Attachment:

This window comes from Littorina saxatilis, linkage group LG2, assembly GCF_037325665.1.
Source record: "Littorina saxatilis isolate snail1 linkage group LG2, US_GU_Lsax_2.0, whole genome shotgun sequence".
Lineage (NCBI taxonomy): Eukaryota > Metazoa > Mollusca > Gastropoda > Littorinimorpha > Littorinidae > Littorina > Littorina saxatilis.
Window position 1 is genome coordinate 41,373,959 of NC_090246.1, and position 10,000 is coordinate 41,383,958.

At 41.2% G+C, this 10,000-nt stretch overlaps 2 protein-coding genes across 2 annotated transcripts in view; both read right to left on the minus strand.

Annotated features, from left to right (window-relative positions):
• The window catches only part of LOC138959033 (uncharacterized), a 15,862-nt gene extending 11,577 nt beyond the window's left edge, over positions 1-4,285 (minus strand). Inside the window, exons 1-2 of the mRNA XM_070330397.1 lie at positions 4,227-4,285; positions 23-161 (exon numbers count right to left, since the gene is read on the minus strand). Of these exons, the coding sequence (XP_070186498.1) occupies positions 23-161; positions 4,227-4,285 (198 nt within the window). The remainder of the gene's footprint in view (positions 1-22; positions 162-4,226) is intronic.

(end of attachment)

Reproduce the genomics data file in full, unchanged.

This window comes from Littorina saxatilis, linkage group LG2, assembly GCF_037325665.1.
Source record: "Littorina saxatilis isolate snail1 linkage group LG2, US_GU_Lsax_2.0, whole genome shotgun sequence".
Lineage (NCBI taxonomy): Eukaryota > Metazoa > Mollusca > Gastropoda > Littorinimorpha > Littorinidae > Littorina > Littorina saxatilis.
Window position 1 is genome coordinate 41,373,959 of NC_090246.1, and position 10,000 is coordinate 41,383,958.

At 41.2% G+C, this 10,000-nt stretch overlaps 2 protein-coding genes across 2 annotated transcripts in view; both read right to left on the minus strand.

Annotated features, from left to right (window-relative positions):
• The window catches only part of LOC138959033 (uncharacterized), a 15,862-nt gene extending 11,577 nt beyond the window's left edge, over positions 1-4,285 (minus strand). Inside the window, exons 1-2 of the mRNA XM_070330397.1 lie at positions 4,227-4,285; positions 23-161 (exon numbers count right to left, since the gene is read on the minus strand). Of these exons, the coding sequence (XP_070186498.1) occupies positions 23-161; positions 4,227-4,285 (198 nt within the window). The remainder of the gene's footprint in view (positions 1-22; positions 162-4,226) is intronic.